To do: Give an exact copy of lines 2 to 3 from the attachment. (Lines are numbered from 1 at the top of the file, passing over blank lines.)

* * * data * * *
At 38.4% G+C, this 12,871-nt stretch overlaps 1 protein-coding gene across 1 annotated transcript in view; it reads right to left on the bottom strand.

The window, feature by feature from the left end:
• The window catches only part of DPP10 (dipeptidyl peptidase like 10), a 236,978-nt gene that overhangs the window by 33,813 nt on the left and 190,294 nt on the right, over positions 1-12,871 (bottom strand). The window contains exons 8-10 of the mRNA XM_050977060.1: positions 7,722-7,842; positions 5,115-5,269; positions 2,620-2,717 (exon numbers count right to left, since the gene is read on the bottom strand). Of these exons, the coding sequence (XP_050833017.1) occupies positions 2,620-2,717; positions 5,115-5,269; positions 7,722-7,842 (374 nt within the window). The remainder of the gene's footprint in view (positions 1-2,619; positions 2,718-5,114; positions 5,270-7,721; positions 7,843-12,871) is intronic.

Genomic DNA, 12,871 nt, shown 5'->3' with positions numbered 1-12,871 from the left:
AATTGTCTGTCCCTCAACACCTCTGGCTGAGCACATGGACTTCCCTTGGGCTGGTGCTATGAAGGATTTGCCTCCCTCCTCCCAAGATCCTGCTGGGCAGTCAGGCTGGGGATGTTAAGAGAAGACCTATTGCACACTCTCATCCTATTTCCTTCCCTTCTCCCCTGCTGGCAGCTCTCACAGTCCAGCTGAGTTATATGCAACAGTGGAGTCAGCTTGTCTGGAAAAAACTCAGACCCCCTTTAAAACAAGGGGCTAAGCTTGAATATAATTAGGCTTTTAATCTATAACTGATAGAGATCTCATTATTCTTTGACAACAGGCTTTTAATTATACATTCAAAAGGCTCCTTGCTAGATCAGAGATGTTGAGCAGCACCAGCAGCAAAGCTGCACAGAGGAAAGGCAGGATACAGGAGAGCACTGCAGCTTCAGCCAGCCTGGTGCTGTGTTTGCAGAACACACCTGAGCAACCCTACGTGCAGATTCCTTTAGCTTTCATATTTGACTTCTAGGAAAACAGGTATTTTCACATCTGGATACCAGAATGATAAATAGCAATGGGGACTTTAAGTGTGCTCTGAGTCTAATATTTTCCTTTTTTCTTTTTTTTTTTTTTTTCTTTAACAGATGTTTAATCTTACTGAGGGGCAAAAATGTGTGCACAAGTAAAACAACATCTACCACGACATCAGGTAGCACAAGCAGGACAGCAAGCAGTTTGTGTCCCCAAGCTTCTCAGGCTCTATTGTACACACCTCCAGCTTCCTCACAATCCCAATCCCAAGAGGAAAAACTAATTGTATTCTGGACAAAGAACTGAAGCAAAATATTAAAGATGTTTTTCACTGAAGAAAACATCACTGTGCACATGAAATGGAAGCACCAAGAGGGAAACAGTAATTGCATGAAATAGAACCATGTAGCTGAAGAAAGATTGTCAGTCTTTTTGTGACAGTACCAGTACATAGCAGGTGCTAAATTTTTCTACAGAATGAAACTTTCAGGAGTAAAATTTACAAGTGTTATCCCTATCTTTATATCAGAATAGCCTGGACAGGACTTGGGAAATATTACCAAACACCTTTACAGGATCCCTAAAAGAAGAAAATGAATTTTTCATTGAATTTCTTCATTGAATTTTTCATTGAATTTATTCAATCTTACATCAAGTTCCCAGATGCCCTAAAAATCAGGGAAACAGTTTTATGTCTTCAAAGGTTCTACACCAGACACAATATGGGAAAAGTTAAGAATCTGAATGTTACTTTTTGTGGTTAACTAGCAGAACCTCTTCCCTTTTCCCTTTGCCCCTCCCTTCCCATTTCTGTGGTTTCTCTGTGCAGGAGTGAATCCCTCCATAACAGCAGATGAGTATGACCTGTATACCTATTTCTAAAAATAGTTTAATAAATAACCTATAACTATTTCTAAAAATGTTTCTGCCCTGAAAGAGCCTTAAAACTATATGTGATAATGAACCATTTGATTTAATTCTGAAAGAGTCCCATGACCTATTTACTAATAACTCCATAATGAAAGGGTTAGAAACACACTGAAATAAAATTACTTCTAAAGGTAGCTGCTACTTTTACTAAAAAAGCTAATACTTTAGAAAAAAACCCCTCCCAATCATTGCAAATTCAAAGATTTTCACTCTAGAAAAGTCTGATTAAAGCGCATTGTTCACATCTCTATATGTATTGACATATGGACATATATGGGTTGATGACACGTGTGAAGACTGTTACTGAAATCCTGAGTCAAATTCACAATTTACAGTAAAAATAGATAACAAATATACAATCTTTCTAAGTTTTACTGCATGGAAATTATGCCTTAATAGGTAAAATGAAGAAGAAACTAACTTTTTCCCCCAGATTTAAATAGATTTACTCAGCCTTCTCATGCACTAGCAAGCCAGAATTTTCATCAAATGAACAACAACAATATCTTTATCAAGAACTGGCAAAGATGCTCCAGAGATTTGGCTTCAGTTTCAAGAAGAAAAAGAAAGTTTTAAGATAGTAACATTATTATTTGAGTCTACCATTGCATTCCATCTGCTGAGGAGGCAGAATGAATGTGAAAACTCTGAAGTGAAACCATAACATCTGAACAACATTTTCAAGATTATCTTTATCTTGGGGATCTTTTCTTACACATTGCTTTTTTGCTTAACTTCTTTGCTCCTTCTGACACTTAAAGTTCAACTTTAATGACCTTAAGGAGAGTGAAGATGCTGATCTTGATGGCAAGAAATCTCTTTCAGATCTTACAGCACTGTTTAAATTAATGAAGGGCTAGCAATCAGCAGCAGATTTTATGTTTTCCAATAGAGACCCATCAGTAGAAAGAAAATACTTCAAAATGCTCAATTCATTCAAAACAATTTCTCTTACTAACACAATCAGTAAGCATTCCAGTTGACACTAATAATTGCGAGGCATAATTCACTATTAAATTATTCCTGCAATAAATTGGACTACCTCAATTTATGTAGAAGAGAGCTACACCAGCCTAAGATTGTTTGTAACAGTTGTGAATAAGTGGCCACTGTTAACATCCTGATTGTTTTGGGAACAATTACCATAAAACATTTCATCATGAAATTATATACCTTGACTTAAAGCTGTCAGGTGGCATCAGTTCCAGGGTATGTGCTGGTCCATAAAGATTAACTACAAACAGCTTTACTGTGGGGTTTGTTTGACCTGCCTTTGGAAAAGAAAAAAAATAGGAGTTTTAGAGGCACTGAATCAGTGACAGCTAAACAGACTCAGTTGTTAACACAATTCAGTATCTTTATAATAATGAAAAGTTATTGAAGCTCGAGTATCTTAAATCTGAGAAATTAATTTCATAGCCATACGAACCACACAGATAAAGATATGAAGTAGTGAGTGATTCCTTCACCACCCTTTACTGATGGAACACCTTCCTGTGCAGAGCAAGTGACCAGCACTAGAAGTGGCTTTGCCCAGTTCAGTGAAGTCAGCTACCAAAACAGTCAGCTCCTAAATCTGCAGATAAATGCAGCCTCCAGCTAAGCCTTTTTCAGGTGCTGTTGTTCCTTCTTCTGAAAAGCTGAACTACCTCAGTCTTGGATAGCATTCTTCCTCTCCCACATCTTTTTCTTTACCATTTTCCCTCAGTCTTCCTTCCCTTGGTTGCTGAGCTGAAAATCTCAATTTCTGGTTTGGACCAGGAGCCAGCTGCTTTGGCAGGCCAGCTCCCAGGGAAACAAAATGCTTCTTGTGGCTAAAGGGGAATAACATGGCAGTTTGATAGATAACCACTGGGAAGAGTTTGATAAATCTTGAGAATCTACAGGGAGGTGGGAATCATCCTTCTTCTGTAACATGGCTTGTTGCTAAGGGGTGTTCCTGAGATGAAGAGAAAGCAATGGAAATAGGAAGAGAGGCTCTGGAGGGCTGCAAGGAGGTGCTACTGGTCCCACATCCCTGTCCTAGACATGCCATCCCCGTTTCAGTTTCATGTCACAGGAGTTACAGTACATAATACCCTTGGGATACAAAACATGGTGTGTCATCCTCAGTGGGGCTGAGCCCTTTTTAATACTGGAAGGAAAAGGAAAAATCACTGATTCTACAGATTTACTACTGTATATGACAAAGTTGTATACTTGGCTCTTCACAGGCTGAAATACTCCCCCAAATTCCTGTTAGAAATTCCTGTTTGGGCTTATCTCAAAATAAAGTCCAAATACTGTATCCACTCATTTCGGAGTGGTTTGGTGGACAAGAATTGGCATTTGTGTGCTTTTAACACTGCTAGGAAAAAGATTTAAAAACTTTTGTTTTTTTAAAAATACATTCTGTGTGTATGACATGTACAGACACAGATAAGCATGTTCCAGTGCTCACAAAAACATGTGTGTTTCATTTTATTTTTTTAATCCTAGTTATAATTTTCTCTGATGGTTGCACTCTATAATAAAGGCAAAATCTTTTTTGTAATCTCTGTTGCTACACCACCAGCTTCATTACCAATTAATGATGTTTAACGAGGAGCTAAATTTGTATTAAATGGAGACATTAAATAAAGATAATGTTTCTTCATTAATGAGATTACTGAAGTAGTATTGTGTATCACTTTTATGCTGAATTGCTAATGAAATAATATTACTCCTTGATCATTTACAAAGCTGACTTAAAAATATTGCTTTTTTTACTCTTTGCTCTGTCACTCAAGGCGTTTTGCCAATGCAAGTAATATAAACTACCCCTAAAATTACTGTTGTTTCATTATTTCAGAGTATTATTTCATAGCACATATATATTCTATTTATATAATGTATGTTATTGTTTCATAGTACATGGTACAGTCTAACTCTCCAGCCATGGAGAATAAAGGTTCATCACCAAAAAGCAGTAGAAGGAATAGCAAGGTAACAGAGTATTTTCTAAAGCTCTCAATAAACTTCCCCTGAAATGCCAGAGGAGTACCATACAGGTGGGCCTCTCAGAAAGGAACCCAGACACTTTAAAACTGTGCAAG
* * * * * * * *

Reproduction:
The window, feature by feature from the left end:
• The window catches only part of DPP10 (dipeptidyl peptidase like 10), a 236,978-nt gene that overhangs the window by 33,813 nt on the left and 190,294 nt on the right, over positions 1-12,871 (bottom strand). The window contains exons 8-10 of the mRNA XM_050977060.1: positions 7,722-7,842; positions 5,115-5,269; positions 2,620-2,717 (exon numbers count right to left, since the gene is read on the bottom strand). Of these exons, the coding sequence (XP_050833017.1) occupies positions 2,620-2,717; positions 5,115-5,269; positions 7,722-7,842 (374 nt within the window). The remainder of the gene's footprint in view (positions 1-2,619; positions 2,718-5,114; positions 5,270-7,721; positions 7,843-12,871) is intronic.